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How Many Millionaires Are There In The UK?



There are more millionaires than ever before in the UK and only China, the US and Japan have more

3 min read

Despite anxiety over Britain’s short-term financial health, the likelihood that we bump into a millionaire as we go about our daily routine is rising.

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A survey released in June 2017 by Boston Consulting Group (BCG) found that around 821,000 households in the UK are millionaires. By the end of 2016 the total wealth of British millionaires had also bloomed – reaching £6.5 trillion, up from £6.1 trillion a year earlier.

The UK now only sits behind the US, China and Japan in the league table of the number of millionaires. Canada displaced Germany from the top five as its citizens were enriched by strong share price performance. Notably, the figures do not include homes, only what are known as investable assets: cash, shares, bonds and pension funds – the amount we could relatively easily get our hands on if we need to invest.

So what has been the catalyst for such millionaire growth? The BCG report attributed the growth in global wealth to “accelerating economic growth and the strong performance of stock markets in many parts of the world.” Indeed, those owning shares in UK companies prospered handsomely last year: the FTSE 100 rose 14.43% in 2016, according to the London Stock Exchange.


UK households are millionaires


trillion, total wealth of British millionaires in 2016


of millionaires are self-employed

The long-term wealth effects of holding equities and government bonds compared to cash are evident, with UK shares returning 3.7% a year and UK gilts performing even better, posting 4.5% real investment returns over the past 20 years¹. When we summon the magic of compounding these figures and reinvesting dividends or returns, we can see how these investments can contribute to millionaire growth.

Those who have invested in UK property outside of their main homes have also flourished – whether as buy-to-let landlords or those who buy and then sell on houses. In the 20 years to 2016, average house prices soared 281% across the country, while in London they rose a remarkable 501%². Buy-to-let landlords, in particular, have thrived: typically earning over 14 times the initial sum invested over that timeframe.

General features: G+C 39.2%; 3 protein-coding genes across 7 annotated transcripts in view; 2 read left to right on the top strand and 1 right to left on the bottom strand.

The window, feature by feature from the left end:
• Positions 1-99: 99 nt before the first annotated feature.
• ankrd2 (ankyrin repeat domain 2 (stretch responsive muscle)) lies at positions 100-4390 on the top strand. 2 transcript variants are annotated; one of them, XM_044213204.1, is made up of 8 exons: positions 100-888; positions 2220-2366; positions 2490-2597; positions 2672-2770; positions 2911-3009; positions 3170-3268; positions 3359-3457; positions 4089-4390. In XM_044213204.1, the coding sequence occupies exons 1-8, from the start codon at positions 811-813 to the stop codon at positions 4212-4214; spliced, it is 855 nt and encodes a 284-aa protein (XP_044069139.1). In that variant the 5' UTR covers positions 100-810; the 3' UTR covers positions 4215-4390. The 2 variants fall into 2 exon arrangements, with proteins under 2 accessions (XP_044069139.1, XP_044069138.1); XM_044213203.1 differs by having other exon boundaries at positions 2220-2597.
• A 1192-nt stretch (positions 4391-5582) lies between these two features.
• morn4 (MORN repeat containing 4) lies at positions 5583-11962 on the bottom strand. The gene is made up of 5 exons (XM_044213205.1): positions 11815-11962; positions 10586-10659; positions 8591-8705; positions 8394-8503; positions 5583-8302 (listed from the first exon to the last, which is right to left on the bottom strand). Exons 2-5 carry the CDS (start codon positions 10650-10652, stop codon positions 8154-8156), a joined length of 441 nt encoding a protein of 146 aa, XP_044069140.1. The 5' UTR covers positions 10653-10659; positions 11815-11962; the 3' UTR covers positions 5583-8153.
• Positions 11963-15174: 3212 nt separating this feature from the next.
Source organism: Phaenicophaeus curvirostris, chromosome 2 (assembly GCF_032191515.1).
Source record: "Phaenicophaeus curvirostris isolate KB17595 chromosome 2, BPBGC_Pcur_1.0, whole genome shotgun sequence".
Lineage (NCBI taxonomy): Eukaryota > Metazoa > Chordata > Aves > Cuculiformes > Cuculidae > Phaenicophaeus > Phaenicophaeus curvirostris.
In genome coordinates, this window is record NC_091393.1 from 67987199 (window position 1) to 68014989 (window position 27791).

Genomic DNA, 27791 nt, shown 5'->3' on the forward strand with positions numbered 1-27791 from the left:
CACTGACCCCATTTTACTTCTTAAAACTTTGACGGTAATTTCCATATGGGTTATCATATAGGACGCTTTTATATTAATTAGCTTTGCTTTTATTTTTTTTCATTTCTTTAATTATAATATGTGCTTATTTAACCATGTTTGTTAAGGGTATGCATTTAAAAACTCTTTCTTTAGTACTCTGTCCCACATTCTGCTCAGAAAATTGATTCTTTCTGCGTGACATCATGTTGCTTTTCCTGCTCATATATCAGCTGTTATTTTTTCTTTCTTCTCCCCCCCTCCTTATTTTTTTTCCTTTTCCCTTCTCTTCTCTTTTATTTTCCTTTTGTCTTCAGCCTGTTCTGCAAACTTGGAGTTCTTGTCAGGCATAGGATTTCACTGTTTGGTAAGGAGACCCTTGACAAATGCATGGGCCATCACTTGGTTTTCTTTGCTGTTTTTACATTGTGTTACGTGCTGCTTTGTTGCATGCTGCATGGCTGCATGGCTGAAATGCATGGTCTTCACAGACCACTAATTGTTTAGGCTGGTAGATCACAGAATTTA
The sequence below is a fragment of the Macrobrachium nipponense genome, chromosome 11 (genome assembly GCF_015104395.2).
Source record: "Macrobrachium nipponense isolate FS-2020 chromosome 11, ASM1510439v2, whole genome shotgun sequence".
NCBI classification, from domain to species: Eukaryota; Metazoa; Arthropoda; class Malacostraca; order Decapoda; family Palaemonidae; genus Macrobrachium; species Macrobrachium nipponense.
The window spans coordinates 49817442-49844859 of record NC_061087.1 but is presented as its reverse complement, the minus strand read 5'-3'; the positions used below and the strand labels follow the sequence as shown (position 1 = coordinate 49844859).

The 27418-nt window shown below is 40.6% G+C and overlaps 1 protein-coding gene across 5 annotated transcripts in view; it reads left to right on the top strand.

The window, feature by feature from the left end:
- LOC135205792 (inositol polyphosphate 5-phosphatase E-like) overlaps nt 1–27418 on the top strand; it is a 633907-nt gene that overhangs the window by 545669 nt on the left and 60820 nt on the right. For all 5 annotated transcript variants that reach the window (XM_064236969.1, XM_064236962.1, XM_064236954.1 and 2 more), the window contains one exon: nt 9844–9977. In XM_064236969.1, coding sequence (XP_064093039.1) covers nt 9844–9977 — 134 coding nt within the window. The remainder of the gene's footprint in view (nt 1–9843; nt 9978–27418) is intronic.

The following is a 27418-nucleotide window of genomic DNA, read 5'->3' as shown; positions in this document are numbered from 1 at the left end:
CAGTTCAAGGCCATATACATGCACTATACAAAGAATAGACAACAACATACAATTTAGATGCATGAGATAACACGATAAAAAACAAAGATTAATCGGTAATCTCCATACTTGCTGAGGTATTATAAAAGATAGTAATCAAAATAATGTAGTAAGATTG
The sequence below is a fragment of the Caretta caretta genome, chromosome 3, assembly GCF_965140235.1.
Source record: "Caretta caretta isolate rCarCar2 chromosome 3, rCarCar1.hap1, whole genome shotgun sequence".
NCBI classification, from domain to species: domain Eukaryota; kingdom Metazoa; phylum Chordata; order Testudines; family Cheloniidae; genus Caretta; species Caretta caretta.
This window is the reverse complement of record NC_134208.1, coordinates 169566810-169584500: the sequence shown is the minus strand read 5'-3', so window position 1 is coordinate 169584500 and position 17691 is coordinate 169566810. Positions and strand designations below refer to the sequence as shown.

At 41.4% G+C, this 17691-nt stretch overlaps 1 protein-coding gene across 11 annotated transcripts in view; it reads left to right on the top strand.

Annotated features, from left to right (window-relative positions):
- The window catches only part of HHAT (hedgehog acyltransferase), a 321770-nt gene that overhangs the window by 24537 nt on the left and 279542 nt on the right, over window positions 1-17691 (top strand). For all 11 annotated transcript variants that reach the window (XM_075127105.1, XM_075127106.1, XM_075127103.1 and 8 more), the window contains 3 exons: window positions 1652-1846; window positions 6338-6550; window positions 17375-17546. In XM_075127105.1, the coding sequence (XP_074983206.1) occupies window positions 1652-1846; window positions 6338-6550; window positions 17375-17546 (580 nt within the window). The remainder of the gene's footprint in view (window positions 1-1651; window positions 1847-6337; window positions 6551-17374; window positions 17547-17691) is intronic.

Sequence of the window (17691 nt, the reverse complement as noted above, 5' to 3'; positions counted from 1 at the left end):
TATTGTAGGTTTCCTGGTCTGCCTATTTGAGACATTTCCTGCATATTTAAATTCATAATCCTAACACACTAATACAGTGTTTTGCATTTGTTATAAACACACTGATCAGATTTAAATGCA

While the merits of long-term investing are empirical, what are other popular routes to attain millionaire status? A high-earning job is one option. In 2016 consulting firm Capgemini asked a panel of experts which industries they believed might be best placed to create future millionaires.³ The survey – unsurprisingly – found that financial services, technology and healthcare were the three sectors most likely to meet that goal.

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Consistently earning a strong income and investing wisely are well-furrowed channels for growing wealth, but being self-employed is statistically the best way of becoming a millionaire. Thomas Stanley and William Danko summarised more than 20 years of research in their book, The Millionaire Next Door. Among their findings they discovered that two-thirds of people who are millionaires are self-employed and business owners are four times more likely to become a millionaire compared to those who work for others.

Yet the authors dismiss the notion of shortcuts or an easy path to significant wealth – it seems there is little substitute for self-discipline, sacrifice and hard work.

While the first challenge for many people may be to accumulate personal wealth, the second and arguably most difficult challenge is to manage it for the long term; to enable them to meet their financial needs, and to allow them to realise their hopes for the future. 


¹ Barclays Equity Gilt Study 2017

² Nationwide house price index

³ Capgemini world wealth report 2016

Key Takeaways

The number of wealthy people in the UK is on the increase and these people require specialist financial expertise. Coutts understands that no two clients are the same and neither are their hopes and aspirations for the future.

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